Originally Posted by SirReveller
What we're driving at, IMO, is that lefties generally think the capital stock is infinite, has no creators, exists in the abstract, and requires good-hearted bureaucrats, to dole out on basis of need.
I'm believe capital is created by productive individuals who took business risks, and incurred serious opportunity cost, is finite, and, if these owners are going to have a slice of it seized for "the greater good", I pray the bureaucrat in charge doesn't tout stuff like "morality comes before economics", and hopefully at least took
macro before dismissing concepts like deadweight loss as "irrelevant."
Of course, the people best trained to run large budgets are clearly those who, before politics, were "community organizers", so what do I know...
Some liberals believe this and some believe that. What I believe is that a lot of money is 'real'--i.e. been generated through business--and a lot of money isn't 'real'--i.e. been printed by banks, etc., as electronic debt. It's a very complicated system, and you've basically just described the two ways in which all money exists. So, to answer your question: You're both wrong and you're right, but it has nothing to do with conservatives and liberals; many conservatives believe what you consider to be a liberal thought process.
Also, this conservative ideology that all CEOs, etc., work really hard, and shouldn't have money taken off them, is completely dumb. Society depends on taking from businesses (and citizens). Corporation tax used to be over 90%, but most conservatives would freak the fuck out, if taxes went anywhere near that level nowadays (for reasons they can never seem to verbalise). The thing they don't understand is: Life gets worse for the majority, when taxes are lowered (corporations get away with tax havens, etc., as it is). Taxes are what keep society maintained and progressing. Conservatives and liberals tend to disagree over who should see the benefits of taxes. Conservatives generally believe the rich should see the benefits, and liberals care more about maintaining society--which, funnily enough, has the roundabout effect of improving the economy.
I'll explain one of the problems we currently face under capitalism. The economy depends on the workers of a society. The government are elected based on what those workers feel the government should be doing for them. Boards of directors and their CEOs, CTOs, etc., first of all, take a hugely disproportionate take of their workers hard work in large salaries and bonuses (CEOs don't do the majority of the work), and, secondly, they fight against having to pay higher taxes which will (hopefully) be used in the best interests of the workers (it's admittedly up to the workers, to vote for someone they believe will do what's best for them [hello, Bernie Sanders]). CEOs, etc., are fucking their workers (i.e. the majority of society) over on two counts. You can't do both at the same time, as eventually people will fight, to break out of that system, which is what we are seeing with the resurgence of the debate over socialism across the globe. We have a tendency as a race, to enslave one portion of people, to create things for another. I think it's about time we had an intelligent debate over how to stop that from continuing.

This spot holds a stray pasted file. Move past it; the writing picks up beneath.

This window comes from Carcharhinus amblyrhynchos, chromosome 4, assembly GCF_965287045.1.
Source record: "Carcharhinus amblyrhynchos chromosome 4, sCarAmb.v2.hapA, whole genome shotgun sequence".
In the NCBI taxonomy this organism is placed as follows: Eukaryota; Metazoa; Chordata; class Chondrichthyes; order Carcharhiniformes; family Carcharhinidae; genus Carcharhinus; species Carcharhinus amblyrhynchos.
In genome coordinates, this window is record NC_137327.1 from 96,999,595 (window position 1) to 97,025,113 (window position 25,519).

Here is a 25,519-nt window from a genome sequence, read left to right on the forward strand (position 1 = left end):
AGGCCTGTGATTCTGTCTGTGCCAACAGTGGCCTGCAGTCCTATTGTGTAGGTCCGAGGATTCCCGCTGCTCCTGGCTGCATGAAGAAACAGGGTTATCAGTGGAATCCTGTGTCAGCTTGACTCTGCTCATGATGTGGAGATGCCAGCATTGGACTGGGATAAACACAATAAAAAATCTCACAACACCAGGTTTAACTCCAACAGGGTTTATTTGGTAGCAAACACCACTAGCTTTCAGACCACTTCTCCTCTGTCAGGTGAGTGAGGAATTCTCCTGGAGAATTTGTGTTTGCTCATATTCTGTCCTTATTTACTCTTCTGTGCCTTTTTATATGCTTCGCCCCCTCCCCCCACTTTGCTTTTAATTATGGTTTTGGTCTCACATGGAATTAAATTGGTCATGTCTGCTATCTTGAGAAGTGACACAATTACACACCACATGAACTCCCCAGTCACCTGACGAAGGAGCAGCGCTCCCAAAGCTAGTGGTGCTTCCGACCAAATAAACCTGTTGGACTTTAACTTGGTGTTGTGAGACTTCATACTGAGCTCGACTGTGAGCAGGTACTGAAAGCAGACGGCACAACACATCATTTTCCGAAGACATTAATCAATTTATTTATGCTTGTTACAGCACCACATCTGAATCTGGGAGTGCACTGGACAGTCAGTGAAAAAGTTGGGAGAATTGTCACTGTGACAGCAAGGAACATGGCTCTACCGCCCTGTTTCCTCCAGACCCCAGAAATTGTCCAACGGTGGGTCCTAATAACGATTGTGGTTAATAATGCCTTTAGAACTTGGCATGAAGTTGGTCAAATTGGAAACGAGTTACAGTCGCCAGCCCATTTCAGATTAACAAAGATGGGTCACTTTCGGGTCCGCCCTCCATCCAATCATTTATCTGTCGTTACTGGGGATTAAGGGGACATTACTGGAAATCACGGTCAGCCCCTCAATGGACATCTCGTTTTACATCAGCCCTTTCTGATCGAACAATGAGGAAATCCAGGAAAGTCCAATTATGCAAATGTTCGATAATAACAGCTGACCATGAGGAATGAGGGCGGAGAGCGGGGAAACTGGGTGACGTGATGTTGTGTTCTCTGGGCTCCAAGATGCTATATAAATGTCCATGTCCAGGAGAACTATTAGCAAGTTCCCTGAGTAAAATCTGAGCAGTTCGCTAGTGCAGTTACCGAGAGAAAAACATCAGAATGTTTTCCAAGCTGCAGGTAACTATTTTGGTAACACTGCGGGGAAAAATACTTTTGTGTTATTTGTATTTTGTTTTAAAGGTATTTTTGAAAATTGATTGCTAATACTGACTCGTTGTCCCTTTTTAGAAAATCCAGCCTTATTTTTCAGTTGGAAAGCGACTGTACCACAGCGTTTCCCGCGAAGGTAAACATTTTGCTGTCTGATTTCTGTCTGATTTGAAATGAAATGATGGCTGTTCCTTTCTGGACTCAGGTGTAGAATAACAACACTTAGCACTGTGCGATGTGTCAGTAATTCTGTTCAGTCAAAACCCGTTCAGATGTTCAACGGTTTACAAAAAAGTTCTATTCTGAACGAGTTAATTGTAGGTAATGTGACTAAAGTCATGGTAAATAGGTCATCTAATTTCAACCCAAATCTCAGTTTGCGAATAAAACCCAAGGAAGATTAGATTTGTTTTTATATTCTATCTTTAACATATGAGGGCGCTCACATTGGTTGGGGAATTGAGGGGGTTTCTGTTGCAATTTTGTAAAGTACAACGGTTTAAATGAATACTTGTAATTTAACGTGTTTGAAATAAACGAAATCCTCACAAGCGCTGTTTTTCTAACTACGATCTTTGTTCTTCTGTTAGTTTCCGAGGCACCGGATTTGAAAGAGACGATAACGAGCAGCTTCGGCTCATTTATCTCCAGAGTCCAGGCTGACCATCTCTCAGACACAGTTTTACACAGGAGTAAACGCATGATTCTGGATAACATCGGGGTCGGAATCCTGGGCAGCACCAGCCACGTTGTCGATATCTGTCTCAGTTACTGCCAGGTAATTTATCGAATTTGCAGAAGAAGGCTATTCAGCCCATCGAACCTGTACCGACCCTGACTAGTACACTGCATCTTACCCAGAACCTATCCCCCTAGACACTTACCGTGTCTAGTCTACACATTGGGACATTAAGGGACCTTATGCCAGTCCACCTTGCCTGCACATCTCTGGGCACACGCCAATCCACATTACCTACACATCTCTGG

I hope your last point was sarcasm, as people who used to be bankers, etc., (dumbasses like Mitt Romney) are the worst people to run an economic system.
I seriously wish conservatives would just come right out and say it. They don't want to live in a society. They think they are too good existing alongside other people. Build your own rocket and fly to Mars, then.
Edited by JapanAlex01 - 9/2/15 at 3:24am